Russia, China, Pakistan and the US are working together to ensure that Afghanistan’s new Taliban rulers keep their promises of forming a representative government and preventing extremism from spreading, the Russian foreign minister said on Saturday.
Representatives from Russia, China and Pakistan recently travelled to Qatar and then to Afghanistan’s capital, Kabul, to meet the Taliban and representatives of former president Hamid Karzai and Abdullah Abdullah, who headed the ousted government’s negotiating council with the Taliban, AP reported Sergey Lavrov as saying.
The interim government announced by the Taliban does not reflect “the whole gamut of Afghan society — ethno-religious and political forces — so we are engaging in contacts," Mr Lavrov said. "They are ongoing.”
The Taliban had promised an inclusive government and reforms including respecting women’s rights.
Their leaders said they would bring stability after 20 years of war, fighting terrorism and extremism and stopping militants from using their territory to launch attacks.
But recent moves suggest they may be returning to more repressive policies, particularly towards women and girls.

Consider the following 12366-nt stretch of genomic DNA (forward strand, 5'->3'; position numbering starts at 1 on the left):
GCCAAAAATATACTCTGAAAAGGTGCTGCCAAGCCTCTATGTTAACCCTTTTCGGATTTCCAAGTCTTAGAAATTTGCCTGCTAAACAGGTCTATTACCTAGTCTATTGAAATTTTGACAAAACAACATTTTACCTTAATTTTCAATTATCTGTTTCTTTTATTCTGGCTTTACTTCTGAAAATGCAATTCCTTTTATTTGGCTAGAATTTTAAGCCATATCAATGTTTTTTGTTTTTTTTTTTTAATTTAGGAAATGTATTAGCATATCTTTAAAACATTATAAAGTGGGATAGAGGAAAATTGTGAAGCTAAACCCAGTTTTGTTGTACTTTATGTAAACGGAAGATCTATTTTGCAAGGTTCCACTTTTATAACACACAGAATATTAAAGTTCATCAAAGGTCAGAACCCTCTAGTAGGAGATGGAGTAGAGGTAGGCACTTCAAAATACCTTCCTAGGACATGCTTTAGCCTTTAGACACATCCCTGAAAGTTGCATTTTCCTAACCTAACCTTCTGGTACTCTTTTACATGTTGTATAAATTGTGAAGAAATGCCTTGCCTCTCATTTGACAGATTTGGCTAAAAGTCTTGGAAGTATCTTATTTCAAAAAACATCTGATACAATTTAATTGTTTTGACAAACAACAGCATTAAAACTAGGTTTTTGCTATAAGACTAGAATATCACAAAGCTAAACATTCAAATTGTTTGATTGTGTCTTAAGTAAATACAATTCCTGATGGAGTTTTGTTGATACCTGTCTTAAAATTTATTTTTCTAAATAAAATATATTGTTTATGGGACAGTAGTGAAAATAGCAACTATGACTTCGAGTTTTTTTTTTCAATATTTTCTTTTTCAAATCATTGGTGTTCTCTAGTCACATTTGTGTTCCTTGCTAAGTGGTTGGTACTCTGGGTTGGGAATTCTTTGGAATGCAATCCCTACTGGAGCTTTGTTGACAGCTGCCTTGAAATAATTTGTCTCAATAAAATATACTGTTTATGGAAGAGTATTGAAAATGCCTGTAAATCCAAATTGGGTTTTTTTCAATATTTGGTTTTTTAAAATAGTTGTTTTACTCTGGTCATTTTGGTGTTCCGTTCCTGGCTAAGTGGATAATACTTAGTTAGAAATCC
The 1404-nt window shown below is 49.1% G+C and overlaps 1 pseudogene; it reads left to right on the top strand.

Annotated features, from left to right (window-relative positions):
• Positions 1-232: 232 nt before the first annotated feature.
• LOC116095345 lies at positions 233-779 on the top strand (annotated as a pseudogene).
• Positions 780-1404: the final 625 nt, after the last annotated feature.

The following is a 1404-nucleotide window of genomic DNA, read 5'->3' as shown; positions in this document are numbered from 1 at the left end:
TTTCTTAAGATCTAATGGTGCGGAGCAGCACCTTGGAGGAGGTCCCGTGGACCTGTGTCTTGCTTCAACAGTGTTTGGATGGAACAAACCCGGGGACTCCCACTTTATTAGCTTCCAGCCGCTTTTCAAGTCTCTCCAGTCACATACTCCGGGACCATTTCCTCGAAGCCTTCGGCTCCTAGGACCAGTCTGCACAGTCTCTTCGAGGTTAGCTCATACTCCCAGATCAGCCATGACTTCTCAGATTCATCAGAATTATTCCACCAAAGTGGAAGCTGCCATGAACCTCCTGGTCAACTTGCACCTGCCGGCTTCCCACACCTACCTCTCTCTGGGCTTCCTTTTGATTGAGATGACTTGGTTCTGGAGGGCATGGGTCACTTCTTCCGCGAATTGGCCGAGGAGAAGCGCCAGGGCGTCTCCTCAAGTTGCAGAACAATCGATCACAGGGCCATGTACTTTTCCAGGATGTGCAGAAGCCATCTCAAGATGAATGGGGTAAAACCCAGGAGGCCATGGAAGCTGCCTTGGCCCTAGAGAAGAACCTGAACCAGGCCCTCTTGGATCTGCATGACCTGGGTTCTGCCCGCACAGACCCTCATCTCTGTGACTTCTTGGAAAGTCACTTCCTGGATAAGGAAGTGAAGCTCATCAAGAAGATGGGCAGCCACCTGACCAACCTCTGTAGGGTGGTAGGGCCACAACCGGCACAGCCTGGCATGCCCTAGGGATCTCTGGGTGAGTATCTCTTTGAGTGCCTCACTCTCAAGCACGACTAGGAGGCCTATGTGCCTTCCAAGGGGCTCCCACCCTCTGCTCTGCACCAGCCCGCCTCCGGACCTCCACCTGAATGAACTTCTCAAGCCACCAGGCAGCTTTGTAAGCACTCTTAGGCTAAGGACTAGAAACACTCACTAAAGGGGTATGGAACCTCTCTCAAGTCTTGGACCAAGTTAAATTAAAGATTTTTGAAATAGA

“What’s most important … is to ensure that the promises that they have proclaimed publicly to be kept,” Mr Lavrov said. “And for us, that is the top priority.”
At a news conference and in his speech at the UN General Assembly, Mr Lavrov criticised the Biden administration over its hasty withdrawal from Afghanistan.
The US and Nato pullout “was carried out without any consideration of the consequences … that there are many weapons left in Afghanistan,” he said.
It remains critical, he said, that such weapons aren’t used for destructive purposes.
Later, in his assembly speech, Mr Lavrov accused the US and its western allies of “persistent attempts to diminish the UN’s role in resolving the key problems of today", or to make it a malleable tool for promoting selfish national interests.